Pepsi: the appropriation of brutality

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Pepsi: the appropriation of brutality

Every so often, an advertisement reminds me the potential for advertising to really question perceptions of the world around us. Which today, thanks to Pepsi, it did. Except that it was to question how wayward and naive the creators were in modelling a protest – an imperative, but often biting, collaboration of people banding against discrimination.

Initially, the cynic in me reassured myself that Pepsi know what they were doing – creating an advert of this nature would get everyone talking. And it has, make no mistake – but we should not only question but be deeply concerned with a multi billion-dollar corporation with a global reach that creates an advert as troubling as this.

If you haven’t seen it, the premise of the three-minute ad was, according to Pepsi, a ‘global message of peace, unity and understanding’. Model Kendall Jenner throws off a blonde wig, wipes off her lipstick and walks off a shoot upon seeing a protest outside, complete with placards urging others to ‘Join the Conversation’. She joins the group before handing a patrolling police officer a can of Pepsi, presumably a kind of simpering stoic peace offering that is supposed to unite humanity at large.

The whole production is hideously overworked and cheesy just on a superficial level, but aesthetics aside, it is also deeply offensive to the point where I can’t believe it was allowed to go ahead.

The dust from the recent protests against police brutality toward African American communities in Baltimore, Ferguson, Baton Rouge and many other cities shows no signs of settling, and to convey an important and necessary grassroots movement as trivially as Pepsi did is so unsettling. In the ad Jenner, after making eyes with an attractive minority cellist, is prompted to join in events. Which would be ok, given that protests do work on a process of word-of-mouth and reaching out to people of all backgrounds. But Jenner, the white, privileged millionaire, simply nips right in jovially at the centre of the action at the last instance, singlehandedly appeasing the police line up, to cheers and applause. This is completely defamatory to the tens of thousands of black protesters in America who have toiled as a collective for decades to be heard, paying to the ends for such protesting – often with their lives.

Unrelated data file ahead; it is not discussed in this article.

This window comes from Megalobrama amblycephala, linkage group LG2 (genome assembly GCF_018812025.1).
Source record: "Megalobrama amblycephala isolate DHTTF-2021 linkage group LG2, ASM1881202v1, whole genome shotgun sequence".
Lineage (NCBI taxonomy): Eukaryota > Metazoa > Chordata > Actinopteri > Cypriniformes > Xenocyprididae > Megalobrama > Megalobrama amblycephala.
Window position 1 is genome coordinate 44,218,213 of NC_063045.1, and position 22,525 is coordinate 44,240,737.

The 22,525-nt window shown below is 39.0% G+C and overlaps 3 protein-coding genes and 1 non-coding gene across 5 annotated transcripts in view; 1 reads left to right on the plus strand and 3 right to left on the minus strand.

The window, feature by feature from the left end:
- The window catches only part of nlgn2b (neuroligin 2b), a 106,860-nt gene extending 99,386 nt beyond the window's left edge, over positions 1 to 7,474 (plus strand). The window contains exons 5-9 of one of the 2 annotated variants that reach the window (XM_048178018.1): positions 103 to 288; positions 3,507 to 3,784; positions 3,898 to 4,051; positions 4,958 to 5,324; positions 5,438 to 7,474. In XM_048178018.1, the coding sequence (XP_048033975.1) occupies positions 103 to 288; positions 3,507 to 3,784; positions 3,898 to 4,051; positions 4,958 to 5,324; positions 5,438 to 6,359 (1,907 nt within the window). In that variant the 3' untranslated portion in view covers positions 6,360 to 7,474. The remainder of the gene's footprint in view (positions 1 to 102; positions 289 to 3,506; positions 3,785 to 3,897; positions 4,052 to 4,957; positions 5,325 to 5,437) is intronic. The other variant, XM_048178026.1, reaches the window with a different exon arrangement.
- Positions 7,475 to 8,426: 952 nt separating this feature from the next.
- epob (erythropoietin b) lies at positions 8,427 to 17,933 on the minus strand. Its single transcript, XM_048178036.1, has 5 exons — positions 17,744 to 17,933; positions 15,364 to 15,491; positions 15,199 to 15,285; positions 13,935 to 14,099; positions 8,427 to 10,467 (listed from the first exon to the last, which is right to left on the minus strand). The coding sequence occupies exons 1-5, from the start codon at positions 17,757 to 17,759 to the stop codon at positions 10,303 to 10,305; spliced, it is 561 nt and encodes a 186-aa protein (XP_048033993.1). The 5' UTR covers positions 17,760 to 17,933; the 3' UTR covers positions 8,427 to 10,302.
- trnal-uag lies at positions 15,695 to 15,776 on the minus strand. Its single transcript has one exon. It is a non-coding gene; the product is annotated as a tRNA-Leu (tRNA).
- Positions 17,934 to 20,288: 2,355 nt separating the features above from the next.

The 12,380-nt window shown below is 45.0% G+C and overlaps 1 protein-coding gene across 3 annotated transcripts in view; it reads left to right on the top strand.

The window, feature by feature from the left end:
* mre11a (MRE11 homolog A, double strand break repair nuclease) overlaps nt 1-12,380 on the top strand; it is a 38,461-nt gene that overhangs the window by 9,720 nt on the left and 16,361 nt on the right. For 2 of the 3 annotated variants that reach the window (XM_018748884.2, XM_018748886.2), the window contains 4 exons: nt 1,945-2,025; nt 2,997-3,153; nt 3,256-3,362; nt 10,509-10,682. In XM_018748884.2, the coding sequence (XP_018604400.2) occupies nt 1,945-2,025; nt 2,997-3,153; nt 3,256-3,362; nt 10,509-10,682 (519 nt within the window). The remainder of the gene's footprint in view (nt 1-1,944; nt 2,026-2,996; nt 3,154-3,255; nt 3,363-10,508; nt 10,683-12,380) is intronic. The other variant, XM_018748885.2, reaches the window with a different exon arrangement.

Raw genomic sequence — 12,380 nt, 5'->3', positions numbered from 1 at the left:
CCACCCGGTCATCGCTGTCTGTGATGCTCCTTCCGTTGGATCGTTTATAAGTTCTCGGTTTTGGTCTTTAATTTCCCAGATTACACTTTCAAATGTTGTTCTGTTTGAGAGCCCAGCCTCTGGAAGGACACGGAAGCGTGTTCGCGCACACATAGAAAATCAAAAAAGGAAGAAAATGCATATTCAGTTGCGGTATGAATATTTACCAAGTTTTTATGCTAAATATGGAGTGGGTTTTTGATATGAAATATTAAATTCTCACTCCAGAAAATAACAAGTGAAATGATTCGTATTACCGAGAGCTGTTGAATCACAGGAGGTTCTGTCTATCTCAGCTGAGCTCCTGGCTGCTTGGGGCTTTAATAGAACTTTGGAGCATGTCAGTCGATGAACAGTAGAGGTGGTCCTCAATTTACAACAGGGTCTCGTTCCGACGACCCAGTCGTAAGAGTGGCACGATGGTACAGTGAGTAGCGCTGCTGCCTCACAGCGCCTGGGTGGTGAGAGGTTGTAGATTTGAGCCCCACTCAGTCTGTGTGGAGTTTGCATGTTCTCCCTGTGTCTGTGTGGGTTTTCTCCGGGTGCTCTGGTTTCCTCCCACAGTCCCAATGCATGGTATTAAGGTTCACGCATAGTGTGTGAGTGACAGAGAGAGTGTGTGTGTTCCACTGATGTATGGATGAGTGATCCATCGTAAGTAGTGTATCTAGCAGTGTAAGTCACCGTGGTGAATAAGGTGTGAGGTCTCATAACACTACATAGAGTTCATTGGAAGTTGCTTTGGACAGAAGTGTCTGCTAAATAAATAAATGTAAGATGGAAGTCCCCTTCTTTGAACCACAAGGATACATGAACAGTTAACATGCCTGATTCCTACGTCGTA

In addition, there are succinct parallels between Jenner’s stance at the police front line and the actions of Ieshia Evans, with a photograph of her that was widely reported in 2016, after the Baton Rouge protests, where Evans is shown peacefully standing in front of two Louisiana state troopers in riot gear, as they charge towards her. She was arrested for ‘obstructing a highway’. It pinpoints exactly just the sort of systemic police oppression towards POC, that a white person cannot and will not ever experience.

The campaign instigated widespread Twitter backlash, with many coming forward to Tweet photographs or stories from protests expressing devastation in protest, that Pepsi’s crowd of music playing, fist-bumping young people sidestep.

One Tweeter tweeted Pepsi a photo of a young black child handing a hard-faced officer a bottle of water: a riot shield providing both tangible and allegorical barrier. She simply wrote ‘We did this in Baltimore. Nothing changed.’

With the un-waning influx of xenophobia and bigotry that has been on the rise across America and beyond of late, at face value Pepsi were reasonable to respond to unrest with proposing to create an advert that inspired unification. But their resulting output managed to trample over those who needed the reassurance the most. The solutions lie far, far deeper than a fizzy drink and an Instagram star in rousing support for social injustices.

Pepsi have since pulled their advertising campaign and issued this statement: ‘Pepsi was trying to project a global message of unity, peace and understanding. Clearly we missed the mark, and we apologize. We did not intend to make light of any serious issue. We are removing the content and halting any further rollout. We also apologize for putting Kendall Jenner in this position’.

Lara Groves

(Image courtesy of Complex)

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